Agency: flourishing within work and outside it
A more specific theme connected to the idea of human dignity is that of agency. Not every job involves the same level of responsibility. But given God’s purposes for people, the development of agency is an important theme. If there is no freedom to make decisions about how work is done, then this runs counter to these purposes. The importance of agency comes out clearest in the contrast between the life of Israel in Egypt and the life given to them in the promised land. They went from being prescribed repetitive, monotonous tasks for no personal benefit to being given land on which to creatively develop their own resources as households and communities (Deuteronomy 8:6–9).
Agency is not only about what happens within a job. It is also about building physical, social, economic and even political capacity for life outside of work. If a worker’s job makes him or her less able to build home and participate in wider society, then an enterprise is failing in part of its social purpose. On this basis, there should be boundaries around the time and energy that work takes up and, more positively, businesses should build life-giving cultures that provide opportunities for personal development.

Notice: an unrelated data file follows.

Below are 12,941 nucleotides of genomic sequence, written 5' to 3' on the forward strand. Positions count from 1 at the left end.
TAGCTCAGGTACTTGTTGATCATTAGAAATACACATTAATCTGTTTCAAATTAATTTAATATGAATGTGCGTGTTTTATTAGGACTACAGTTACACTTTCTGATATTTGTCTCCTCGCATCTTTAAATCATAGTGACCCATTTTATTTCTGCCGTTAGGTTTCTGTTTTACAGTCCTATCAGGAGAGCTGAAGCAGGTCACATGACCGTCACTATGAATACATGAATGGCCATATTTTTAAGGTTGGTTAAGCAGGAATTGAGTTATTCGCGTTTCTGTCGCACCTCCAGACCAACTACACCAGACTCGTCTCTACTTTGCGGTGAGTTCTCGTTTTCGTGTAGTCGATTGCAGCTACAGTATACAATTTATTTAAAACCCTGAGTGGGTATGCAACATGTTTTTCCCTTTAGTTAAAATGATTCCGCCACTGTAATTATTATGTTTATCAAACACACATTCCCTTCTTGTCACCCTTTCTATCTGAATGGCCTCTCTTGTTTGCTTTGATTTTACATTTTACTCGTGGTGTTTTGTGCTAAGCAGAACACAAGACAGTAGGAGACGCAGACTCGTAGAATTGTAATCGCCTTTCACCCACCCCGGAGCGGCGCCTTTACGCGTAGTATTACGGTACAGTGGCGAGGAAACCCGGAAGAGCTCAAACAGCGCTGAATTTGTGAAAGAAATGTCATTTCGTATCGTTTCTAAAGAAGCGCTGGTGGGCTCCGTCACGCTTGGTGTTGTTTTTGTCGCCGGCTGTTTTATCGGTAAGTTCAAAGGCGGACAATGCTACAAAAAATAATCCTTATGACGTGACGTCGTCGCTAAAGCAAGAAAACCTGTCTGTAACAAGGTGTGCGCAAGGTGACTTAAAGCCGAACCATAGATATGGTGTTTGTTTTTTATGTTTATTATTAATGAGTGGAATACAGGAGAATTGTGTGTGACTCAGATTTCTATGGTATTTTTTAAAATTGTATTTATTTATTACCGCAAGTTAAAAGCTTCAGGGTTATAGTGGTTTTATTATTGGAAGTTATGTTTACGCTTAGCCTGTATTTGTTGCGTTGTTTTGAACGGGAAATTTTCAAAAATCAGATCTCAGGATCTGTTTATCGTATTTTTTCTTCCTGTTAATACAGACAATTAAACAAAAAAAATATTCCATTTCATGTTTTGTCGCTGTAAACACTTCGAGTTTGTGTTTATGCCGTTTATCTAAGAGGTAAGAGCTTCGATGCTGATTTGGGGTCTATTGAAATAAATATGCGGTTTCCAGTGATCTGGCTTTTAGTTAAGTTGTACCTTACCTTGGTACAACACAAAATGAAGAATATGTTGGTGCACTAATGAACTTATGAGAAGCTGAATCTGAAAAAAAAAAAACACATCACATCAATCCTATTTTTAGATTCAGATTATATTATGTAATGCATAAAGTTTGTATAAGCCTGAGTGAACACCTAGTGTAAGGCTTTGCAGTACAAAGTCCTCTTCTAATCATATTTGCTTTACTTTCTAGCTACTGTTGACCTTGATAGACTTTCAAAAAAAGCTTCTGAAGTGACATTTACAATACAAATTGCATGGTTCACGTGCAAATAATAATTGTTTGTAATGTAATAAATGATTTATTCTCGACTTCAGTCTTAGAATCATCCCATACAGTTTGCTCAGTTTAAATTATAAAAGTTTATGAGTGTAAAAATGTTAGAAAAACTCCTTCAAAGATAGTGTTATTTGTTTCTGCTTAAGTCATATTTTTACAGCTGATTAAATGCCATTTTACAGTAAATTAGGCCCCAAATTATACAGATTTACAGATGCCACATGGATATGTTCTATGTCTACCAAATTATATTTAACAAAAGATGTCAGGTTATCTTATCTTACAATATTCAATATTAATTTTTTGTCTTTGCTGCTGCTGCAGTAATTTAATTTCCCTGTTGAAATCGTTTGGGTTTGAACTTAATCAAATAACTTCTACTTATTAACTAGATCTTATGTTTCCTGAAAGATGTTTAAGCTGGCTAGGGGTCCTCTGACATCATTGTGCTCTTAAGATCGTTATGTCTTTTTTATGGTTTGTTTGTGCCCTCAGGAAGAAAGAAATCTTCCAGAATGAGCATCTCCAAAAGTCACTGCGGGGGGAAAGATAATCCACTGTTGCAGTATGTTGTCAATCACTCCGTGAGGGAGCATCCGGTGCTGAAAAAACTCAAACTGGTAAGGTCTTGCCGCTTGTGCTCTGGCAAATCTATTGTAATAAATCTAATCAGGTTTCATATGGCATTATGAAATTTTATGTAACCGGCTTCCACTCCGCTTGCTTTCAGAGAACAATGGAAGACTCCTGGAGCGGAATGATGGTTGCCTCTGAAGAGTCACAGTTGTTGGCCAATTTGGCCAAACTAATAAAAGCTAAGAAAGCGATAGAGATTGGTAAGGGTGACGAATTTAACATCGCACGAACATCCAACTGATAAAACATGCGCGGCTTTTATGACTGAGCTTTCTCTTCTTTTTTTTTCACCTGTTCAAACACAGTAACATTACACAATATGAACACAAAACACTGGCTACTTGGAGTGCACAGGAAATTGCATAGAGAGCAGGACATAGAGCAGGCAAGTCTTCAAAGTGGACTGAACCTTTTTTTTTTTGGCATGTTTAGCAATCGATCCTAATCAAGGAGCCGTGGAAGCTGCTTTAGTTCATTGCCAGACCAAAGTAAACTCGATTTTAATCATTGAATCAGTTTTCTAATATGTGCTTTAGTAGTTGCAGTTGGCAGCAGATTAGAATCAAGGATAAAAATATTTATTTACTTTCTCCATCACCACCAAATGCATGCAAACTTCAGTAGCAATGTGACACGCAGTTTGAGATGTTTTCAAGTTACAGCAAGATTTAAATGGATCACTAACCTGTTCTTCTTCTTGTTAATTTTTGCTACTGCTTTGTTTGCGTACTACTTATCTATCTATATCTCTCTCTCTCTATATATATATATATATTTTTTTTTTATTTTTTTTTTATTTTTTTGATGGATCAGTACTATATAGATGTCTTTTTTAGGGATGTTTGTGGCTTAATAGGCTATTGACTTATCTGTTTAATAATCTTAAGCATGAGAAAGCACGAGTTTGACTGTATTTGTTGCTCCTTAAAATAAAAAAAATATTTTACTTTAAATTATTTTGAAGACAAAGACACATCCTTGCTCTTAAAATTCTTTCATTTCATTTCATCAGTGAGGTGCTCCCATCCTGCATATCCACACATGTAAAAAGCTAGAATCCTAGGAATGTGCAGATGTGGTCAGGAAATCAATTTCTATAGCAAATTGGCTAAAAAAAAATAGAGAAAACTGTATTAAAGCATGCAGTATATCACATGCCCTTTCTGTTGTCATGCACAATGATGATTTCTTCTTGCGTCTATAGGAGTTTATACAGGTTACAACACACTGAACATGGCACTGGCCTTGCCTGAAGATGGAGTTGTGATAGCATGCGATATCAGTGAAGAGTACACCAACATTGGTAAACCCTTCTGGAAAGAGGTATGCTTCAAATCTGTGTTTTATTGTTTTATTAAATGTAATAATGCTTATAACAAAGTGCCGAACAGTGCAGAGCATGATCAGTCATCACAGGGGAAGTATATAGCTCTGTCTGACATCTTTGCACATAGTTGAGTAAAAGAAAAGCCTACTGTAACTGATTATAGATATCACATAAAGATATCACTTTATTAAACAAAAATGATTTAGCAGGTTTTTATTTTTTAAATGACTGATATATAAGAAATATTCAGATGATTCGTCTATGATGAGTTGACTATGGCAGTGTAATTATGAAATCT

You reap what you sow
Evangelicals have emphasised the priority of grace in Christianity, and that is definitely the starting point of the gospel. But the principle of reaping what you sow exists alongside the New Testament’s message of justification by faith, even if the apparent tension between the two is theologically challenging. Right from the beginning, the logic of cause and effect is written into the natural processes of creation (Genesis 2:5–6). In line with the agricultural origins of all work, Scripture always assumes that work is appropriately rewarded. Thus talk about reaping and sowing (cf. 2 Timothy 2:6) is not just an abstract ideal. There is no exact formula dictating the relationship between work and reward. Yet the relationship should be appropriate, so that hard work yields a decent living. This connection between someone’s labour and what they receive in return is generally affirmed in the New Testament (Matthew 25:21; Romans 2:6; Galatians 6:9) and specifically applied to work by Paul (2 Thessalonians 3:6–13).